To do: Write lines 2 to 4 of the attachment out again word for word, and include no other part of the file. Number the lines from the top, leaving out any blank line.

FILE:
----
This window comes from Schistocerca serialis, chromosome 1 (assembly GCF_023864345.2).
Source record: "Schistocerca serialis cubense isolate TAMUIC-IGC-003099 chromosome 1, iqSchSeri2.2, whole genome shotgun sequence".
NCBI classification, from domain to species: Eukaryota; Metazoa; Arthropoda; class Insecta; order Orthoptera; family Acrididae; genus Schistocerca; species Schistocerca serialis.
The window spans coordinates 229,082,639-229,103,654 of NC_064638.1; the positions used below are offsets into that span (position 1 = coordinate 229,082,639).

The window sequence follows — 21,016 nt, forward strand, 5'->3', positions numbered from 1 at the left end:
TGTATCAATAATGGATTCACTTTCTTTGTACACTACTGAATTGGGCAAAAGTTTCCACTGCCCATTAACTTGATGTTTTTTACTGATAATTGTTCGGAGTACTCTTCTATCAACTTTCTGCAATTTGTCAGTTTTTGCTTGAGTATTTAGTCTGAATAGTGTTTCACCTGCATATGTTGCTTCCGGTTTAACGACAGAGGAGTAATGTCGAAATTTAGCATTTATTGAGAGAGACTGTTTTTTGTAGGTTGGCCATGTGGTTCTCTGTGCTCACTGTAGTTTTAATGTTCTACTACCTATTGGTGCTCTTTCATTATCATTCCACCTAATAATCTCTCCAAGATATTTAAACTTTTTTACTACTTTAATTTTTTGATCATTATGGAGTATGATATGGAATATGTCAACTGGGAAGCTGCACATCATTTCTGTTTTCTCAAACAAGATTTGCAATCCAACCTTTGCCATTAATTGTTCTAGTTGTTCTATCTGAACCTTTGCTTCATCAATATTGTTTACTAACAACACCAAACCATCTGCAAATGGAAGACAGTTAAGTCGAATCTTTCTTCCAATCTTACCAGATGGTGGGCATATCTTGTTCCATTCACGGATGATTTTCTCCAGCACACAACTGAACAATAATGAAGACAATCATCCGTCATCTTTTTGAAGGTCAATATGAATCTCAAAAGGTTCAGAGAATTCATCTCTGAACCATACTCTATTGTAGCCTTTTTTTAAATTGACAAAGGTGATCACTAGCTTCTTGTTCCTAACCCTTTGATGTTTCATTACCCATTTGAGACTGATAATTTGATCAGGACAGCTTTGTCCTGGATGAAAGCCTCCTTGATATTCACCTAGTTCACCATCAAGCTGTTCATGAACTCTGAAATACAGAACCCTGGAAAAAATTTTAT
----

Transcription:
Source record: "Schistocerca serialis cubense isolate TAMUIC-IGC-003099 chromosome 1, iqSchSeri2.2, whole genome shotgun sequence".
NCBI classification, from domain to species: Eukaryota; Metazoa; Arthropoda; class Insecta; order Orthoptera; family Acrididae; genus Schistocerca; species Schistocerca serialis.
The window spans coordinates 229,082,639-229,103,654 of NC_064638.1; the positions used below are offsets into that span (position 1 = coordinate 229,082,639).